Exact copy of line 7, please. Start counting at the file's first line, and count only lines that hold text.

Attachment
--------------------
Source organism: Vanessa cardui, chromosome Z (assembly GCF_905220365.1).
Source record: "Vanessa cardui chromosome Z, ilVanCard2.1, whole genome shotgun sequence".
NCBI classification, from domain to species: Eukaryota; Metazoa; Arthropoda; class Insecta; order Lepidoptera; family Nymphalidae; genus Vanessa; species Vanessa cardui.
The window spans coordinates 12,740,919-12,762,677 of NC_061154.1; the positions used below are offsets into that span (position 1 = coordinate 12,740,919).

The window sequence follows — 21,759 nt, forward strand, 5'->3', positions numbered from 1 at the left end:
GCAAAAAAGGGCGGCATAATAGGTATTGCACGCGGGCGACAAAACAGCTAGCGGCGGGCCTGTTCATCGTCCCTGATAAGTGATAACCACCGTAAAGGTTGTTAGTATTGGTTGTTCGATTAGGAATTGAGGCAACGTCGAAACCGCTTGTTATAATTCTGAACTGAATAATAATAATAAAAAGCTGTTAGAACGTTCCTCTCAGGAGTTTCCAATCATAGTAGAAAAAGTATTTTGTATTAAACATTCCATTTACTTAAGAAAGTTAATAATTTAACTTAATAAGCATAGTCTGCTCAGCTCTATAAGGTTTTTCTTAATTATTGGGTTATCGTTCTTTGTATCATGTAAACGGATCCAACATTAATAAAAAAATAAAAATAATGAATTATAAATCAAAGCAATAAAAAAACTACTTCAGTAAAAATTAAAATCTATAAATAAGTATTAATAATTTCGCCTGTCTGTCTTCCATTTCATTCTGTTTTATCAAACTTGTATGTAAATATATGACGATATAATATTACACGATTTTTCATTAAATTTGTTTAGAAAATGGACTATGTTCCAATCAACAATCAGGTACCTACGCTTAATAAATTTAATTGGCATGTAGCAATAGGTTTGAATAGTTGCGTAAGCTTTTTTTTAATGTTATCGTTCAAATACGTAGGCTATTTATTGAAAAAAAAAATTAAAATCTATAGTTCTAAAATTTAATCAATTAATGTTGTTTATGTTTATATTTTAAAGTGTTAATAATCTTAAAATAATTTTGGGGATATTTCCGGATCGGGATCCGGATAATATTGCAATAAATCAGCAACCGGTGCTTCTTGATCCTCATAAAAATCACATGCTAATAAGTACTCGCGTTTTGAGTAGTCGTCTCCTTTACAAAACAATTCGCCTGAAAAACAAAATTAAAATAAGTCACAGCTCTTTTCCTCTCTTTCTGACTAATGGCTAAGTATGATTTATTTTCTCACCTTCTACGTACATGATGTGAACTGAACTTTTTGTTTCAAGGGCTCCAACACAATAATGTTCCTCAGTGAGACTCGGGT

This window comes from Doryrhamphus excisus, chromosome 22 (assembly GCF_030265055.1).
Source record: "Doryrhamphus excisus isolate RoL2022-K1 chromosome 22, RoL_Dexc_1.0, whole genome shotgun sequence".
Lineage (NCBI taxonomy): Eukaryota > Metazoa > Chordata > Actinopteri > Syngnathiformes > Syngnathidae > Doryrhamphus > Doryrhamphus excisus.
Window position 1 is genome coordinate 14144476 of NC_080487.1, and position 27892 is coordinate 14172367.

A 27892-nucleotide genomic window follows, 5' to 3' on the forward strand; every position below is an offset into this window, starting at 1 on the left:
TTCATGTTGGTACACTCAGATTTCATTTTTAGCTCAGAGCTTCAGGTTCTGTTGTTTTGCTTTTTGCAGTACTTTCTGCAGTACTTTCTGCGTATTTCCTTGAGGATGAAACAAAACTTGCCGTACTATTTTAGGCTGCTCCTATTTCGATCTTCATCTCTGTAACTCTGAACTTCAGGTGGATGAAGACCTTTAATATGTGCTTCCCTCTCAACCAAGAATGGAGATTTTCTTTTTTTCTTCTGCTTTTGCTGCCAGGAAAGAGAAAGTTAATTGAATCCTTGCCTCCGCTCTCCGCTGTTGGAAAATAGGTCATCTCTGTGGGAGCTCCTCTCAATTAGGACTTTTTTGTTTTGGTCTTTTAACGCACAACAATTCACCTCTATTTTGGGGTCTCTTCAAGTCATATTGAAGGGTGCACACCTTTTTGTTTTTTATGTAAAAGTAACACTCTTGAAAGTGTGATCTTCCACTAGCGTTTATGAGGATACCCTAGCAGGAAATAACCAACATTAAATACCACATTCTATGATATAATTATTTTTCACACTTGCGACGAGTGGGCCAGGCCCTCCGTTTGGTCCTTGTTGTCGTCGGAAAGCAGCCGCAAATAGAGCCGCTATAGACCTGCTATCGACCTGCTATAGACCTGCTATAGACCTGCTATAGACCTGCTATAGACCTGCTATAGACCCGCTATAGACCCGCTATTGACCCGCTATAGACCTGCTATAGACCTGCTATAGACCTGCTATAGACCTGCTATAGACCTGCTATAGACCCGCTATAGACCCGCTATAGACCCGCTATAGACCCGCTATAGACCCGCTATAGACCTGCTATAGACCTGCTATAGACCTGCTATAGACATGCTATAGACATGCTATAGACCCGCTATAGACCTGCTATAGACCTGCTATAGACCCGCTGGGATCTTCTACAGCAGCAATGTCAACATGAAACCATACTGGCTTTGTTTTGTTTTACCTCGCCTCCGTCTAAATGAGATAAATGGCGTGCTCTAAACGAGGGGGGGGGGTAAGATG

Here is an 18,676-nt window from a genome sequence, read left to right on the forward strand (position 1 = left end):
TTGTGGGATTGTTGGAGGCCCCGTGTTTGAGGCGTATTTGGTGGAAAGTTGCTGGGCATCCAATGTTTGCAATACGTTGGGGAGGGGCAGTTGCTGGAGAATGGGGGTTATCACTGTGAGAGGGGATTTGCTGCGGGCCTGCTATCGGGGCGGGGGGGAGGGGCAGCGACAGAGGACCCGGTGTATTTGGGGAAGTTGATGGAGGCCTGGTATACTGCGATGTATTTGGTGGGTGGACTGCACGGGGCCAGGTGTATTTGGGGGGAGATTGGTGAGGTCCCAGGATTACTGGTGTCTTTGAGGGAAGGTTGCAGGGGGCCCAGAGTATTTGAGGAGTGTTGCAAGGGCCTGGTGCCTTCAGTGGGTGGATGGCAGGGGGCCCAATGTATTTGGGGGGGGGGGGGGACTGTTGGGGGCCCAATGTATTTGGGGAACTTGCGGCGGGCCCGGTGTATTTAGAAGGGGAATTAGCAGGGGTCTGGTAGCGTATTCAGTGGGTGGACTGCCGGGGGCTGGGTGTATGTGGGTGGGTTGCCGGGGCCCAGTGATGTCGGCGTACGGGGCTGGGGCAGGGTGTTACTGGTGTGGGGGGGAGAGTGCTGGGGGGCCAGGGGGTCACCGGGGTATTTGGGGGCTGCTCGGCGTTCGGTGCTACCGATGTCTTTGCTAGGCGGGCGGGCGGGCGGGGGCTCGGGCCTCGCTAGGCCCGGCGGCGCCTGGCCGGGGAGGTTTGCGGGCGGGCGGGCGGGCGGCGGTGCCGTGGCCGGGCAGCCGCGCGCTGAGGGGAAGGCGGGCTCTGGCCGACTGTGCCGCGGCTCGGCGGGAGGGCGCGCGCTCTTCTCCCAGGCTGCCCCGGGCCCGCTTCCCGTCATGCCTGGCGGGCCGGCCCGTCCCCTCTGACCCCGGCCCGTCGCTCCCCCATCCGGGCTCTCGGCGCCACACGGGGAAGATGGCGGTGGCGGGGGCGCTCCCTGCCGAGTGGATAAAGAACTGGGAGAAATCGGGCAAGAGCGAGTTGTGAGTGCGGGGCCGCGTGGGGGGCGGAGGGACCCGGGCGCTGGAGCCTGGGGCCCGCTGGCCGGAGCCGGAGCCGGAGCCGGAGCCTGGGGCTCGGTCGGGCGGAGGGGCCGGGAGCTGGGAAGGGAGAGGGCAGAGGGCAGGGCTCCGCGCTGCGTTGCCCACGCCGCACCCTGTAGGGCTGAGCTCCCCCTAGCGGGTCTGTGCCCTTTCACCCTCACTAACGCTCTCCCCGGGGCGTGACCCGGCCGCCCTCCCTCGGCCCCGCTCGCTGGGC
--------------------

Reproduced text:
This window comes from Doryrhamphus excisus, chromosome 22 (assembly GCF_030265055.1).